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Hepatology International

, Volume 13, Issue 4, pp 403–406 | Cite as

Hepatology through the crystal ball

  • Roger WilliamsEmail author
Open Access
Review Article

Abstract

The rapidity of the increase in the global burden of liver disease covered in this review with estimates worldwide of 2 million deaths from cirrhosis and with no signs of effective controls being introduced for two of the main causes, namely, excess alcohol consumption and obesity, is of great concern. The 25% prevalence of non-alcoholic fatty liver disease in many population groups and the recent description of primary hepatocellular cancer (HCC) in obese subjects without underlying severe fibrosis/cirrhosis also raises many questions. In addition, covered in this review are more encouraging areas including techniques for machine preservation of donor organs enabling previously marginal organs to be used for transplantation. Greater knowledge of gut microbiome and gut bacterial translocation is defining the inflammatory reaction underlying multi-organ failure in decompensated cirrhosis. The gut microbiome also influences the response of HCC patients to the new check-point inhibitor drugs which restore immunological responses of its host.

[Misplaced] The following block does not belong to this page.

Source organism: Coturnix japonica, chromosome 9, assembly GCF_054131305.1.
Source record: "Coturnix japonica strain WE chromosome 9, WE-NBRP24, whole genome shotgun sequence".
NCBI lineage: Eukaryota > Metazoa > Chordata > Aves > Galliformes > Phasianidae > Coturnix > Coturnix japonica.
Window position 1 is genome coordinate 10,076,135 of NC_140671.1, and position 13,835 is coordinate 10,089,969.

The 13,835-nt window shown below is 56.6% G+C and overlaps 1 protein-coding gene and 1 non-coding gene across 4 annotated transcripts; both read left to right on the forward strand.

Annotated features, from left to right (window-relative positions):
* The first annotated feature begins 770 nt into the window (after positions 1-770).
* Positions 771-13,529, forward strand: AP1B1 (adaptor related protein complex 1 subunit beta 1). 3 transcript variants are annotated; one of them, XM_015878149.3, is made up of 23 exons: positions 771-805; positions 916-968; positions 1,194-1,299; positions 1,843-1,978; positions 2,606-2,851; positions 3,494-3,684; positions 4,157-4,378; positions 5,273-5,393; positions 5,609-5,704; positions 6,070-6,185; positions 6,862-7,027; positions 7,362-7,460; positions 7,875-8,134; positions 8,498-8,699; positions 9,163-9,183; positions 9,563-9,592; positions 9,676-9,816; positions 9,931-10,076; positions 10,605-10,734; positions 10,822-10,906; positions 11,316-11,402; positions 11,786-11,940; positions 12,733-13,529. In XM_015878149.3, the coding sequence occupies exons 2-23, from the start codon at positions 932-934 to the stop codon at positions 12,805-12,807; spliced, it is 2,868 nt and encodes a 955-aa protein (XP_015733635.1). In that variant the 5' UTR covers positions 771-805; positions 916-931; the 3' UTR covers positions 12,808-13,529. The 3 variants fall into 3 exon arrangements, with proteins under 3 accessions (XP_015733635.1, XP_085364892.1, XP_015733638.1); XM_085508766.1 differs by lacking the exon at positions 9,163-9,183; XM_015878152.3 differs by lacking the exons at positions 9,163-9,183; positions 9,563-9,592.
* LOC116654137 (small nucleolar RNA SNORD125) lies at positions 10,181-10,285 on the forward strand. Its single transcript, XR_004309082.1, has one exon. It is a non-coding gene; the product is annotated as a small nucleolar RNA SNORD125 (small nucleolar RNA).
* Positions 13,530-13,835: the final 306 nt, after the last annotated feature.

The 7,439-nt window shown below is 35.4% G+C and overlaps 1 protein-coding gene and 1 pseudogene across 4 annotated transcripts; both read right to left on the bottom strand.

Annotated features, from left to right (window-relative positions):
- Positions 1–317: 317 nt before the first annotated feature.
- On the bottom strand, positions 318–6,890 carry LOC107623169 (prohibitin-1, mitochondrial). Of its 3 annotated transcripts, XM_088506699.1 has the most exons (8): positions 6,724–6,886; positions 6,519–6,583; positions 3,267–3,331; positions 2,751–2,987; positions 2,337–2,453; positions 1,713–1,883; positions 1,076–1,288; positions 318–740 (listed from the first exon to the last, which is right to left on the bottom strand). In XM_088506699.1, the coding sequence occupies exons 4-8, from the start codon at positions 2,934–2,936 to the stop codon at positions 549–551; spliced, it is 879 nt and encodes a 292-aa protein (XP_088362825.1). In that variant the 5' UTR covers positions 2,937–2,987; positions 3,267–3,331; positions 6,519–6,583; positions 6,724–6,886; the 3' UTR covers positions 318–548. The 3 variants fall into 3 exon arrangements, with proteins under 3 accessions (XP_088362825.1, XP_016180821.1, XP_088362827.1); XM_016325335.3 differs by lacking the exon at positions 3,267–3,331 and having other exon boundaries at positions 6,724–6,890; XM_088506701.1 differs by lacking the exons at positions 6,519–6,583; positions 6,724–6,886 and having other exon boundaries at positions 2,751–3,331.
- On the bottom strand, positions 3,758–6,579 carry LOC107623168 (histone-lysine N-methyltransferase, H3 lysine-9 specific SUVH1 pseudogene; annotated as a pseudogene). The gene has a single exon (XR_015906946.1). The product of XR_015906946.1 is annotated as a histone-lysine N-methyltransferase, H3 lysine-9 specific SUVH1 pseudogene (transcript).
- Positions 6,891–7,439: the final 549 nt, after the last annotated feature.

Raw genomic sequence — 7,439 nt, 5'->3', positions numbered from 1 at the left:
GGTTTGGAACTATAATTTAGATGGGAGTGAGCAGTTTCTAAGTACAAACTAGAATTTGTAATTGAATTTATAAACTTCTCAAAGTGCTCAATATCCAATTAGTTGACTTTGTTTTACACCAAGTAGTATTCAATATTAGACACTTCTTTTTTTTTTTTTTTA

Keywords

Alcohol Obesity Gut dysbiosis 

The global burden

With Asia and Pacific having the highest number of deaths from liver disease and India alone accounting for one-fifth of all cirrhosis deaths globally, it is not an inappropriate time to gaze into the crystal ball at how this might be changed over the next 5–10 years. Worldwide, the estimates are of 2 million deaths from cirrhosis and 1 million from viral hepatitis and primary hepatocellular carcinoma (HCC). 1.3 billion adults are overweight with a 25% prevalence of NAFLD. Figures for chronic viral hepatitis are equally staggering with hepatitis C virus (HCV) affecting 71 million subjects, including 5.6 million people who inject drugs (PWID), 2.6 HIV infected with an additional 1.75 million new infections annually. Chronic HBV infections are even higher at 252 million worldwide [1]. As for alcohol-related liver disease, two large epidemiological assessments published over recent months (Global Burden of Disease Study) [2] and (Global Statistics Report on Alcohol Health) [3] describe a ‘globalisation’ of alcohol-related harm over the coming decades with a continuing increase in overall consumption and there is evidence in that at least in females, there are no safe levels of alcohol consumption [4].